(Uncredited cover for the 1968)
From the inside flap of the Ballantine edition: “From NEW WORLDS #2: In ‘You: Coma: Marilyn Monroe,’ J. G. Ballard bids farewell to hallucinatory forests and discovers the rectilinear form of finite time.
Meanwhile, far from the spinal landscape, P. F. Woods dares to suggest that man cannot turn on the secret of the cosmos without blowing his mind.
‘Another Little Boy,’ says author Brian Aldiss, is a light-hearted warning about how idiotic our favorite scruples are going to look three generatins from now…
And in Kit Reed’s “Sisohpromatem,” Kafka’s beetle undergoes a very startling metamorphosis!
These writers and a myriad of other stars from the NEW WORLDS galaxy make this volume, without doubt, a best SF buy.”
9 thoughts on “Updates: Recent Science Fiction Acquisitions No. CXXX (Anthologies 2x + Bishop + Green)”
Really excited about that Bishop novel! Maybe you’ll review that one…
Yes, I remember Heloise’s stellar review of this particular one. Too bad I didn’t bring it with me to Europe so it’ll be a while before I get to it.
I remember reading “The Mind Behind The Eye”. At the time (high school, late 1970s) it impressed me, I wonder how well it’s held up.
Hmm, I wonder if it had the vibe conveyed by the back cover… which is, well, rather amateur in premise. SF encyclopedia’s assessment is rather positive… (hence why I knew about the book): “Green’s best novel is probably his second, Gold the Man (1971; vt The Mind Behind the Eye 1972), which deals very competently (though not in depth) with a variety of themes from Superman to Aliens and Intelligence”
“You:Coma:Marilyn Monroe” is in “The Atrocity Exhibition”.It is a very bold experimental work that only partially succeeds I think.In the 1970s he would write some excellent books that returned to a conventional mode.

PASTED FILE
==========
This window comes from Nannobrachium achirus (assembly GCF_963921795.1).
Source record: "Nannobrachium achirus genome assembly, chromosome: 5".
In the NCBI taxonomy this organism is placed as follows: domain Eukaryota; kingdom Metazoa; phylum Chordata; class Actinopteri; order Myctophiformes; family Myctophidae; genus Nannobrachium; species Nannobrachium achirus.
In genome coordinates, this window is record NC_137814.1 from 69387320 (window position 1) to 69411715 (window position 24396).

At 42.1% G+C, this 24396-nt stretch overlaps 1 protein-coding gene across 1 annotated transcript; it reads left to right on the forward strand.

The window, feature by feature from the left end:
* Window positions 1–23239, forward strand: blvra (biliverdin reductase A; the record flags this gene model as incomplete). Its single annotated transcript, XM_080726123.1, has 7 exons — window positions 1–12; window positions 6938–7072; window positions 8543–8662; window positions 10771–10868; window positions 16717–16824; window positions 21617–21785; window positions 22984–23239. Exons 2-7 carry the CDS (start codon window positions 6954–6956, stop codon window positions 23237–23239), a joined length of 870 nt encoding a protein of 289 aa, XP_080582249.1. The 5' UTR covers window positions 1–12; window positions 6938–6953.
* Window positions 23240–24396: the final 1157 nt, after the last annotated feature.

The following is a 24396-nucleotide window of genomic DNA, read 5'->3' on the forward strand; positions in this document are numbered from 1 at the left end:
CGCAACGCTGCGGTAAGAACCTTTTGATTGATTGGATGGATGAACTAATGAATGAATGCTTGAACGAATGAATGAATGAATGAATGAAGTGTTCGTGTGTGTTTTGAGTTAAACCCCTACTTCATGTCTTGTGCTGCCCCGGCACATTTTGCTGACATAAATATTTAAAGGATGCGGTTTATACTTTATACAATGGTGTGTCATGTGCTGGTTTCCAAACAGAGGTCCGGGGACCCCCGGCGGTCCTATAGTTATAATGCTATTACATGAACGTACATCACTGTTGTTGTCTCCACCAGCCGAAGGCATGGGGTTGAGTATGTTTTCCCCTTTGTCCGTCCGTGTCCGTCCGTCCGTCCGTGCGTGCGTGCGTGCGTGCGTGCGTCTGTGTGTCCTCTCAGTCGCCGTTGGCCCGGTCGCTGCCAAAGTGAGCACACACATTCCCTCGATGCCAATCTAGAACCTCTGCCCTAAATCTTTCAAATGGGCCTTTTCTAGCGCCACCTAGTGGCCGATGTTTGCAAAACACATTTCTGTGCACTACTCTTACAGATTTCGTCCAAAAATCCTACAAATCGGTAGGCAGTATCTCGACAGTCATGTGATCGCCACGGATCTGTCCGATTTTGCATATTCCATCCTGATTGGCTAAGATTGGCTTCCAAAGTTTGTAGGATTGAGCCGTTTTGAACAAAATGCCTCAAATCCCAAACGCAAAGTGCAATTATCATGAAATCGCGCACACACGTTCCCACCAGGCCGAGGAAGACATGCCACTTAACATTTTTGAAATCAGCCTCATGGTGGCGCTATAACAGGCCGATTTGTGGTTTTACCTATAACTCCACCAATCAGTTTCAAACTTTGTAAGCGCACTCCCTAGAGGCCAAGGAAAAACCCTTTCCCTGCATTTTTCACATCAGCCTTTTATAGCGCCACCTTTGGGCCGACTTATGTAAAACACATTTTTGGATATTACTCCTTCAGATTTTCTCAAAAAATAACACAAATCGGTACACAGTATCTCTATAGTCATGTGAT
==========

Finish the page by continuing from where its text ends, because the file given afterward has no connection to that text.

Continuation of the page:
I guess it depends on what you mean by “succeed” — if you mean, provoke, be “bold,” experimental in a good way then I bet it is something of a success in that regard 😉
Yes I agree…..the’re are a bit confusing as I remember though and not convincing as a narrative as I think they were supposed to be,being seperate pieces.Still,if you don’t try,nothing will be achieved,as you say more or less.
The Bishop is very good, although I’ve not re-read it for a long time.
I read the Joseph Green book at least twice back when it came out but ultimately didn’t like it enough to keep. The set-up was the best part of it, with much of the alien encounter really a bit dull. As I recall, the protagonist is brilliant but very socially awkward and at one point early on he’s greatly cheered when his response ‘I hear ya talking’ apparently goes down well…
As for being a silly premise, I guess it’s comparable to Eddie Murphy’s Meet Dave! 😉
I also read his Conscience Interplanetary, which wasn’t as good.
I’ve read some of the short stories in them, but not these particular anthologies.
I now realize I missed your comment Mike! My apologies.
That said, iI’ll reiterate, with your comments now in mind, that I am even less likely to read the book if you thought The Mind Behind the Eye wasn’t worth keeping.